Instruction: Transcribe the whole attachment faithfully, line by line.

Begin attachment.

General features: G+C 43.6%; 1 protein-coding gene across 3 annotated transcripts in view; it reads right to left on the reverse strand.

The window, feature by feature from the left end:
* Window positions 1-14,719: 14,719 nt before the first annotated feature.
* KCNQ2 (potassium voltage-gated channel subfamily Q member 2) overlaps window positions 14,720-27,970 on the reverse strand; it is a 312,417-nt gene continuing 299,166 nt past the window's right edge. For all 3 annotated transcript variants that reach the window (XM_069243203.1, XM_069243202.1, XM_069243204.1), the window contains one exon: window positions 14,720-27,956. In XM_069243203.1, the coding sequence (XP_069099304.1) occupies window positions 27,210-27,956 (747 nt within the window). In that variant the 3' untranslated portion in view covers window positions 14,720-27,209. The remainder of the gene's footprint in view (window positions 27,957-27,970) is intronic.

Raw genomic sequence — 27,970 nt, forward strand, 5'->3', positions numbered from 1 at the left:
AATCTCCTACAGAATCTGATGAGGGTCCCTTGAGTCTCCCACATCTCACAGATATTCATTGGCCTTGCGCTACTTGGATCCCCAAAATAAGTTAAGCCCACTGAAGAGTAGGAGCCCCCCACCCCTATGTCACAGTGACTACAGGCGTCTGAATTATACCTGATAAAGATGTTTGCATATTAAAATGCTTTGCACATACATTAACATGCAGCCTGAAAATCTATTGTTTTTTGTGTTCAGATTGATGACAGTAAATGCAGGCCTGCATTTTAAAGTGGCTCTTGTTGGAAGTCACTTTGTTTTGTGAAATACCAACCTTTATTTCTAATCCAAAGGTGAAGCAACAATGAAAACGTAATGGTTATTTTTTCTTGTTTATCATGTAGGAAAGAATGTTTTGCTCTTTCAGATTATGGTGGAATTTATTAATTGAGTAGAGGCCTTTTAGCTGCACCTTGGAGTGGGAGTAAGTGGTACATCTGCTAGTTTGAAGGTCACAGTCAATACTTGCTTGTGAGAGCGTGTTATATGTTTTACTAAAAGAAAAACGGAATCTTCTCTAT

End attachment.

General features: G+C 43.6%; 1 protein-coding gene across 3 annotated transcripts in view; it reads right to left on the reverse strand.

The window, feature by feature from the left end:
* Window positions 1-14,719: 14,719 nt before the first annotated feature.
* KCNQ2 (potassium voltage-gated channel subfamily Q member 2) overlaps window positions 14,720-27,970 on the reverse strand; it is a 312,417-nt gene continuing 299,166 nt past the window's right edge. For all 3 annotated transcript variants that reach the window (XM_069243203.1, XM_069243202.1, XM_069243204.1), the window contains one exon: window positions 14,720-27,956. In XM_069243203.1, the coding sequence (XP_069099304.1) occupies window positions 27,210-27,956 (747 nt within the window). In that variant the 3' untranslated portion in view covers window positions 14,720-27,209. The remainder of the gene's footprint in view (window positions 27,957-27,970) is intronic.

Raw genomic sequence — 27,970 nt, forward strand, 5'->3', positions numbered from 1 at the left:
AATCTCCTACAGAATCTGATGAGGGTCCCTTGAGTCTCCCACATCTCACAGATATTCATTGGCCTTGCGCTACTTGGATCCCCAAAATAAGTTAAGCCCACTGAAGAGTAGGAGCCCCCCACCCCTATGTCACAGTGACTACAGGCGTCTGAATTATACCTGATAAAGATGTTTGCATATTAAAATGCTTTGCACATACATTAACATGCAGCCTGAAAATCTATTGTTTTTTGTGTTCAGATTGATGACAGTAAATGCAGGCCTGCATTTTAAAGTGGCTCTTGTTGGAAGTCACTTTGTTTTGTGAAATACCAACCTTTATTTCTAATCCAAAGGTGAAGCAACAATGAAAACGTAATGGTTATTTTTTCTTGTTTATCATGTAGGAAAGAATGTTTTGCTCTTTCAGATTATGGTGGAATTTATTAATTGAGTAGAGGCCTTTTAGCTGCACCTTGGAGTGGGAGTAAGTGGTACATCTGCTAGTTTGAAGGTCACAGTCAATACTTGCTTGTGAGAGCGTGTTATATGTTTTACTAAAAGAAAAACGGAATCTTCTCTAT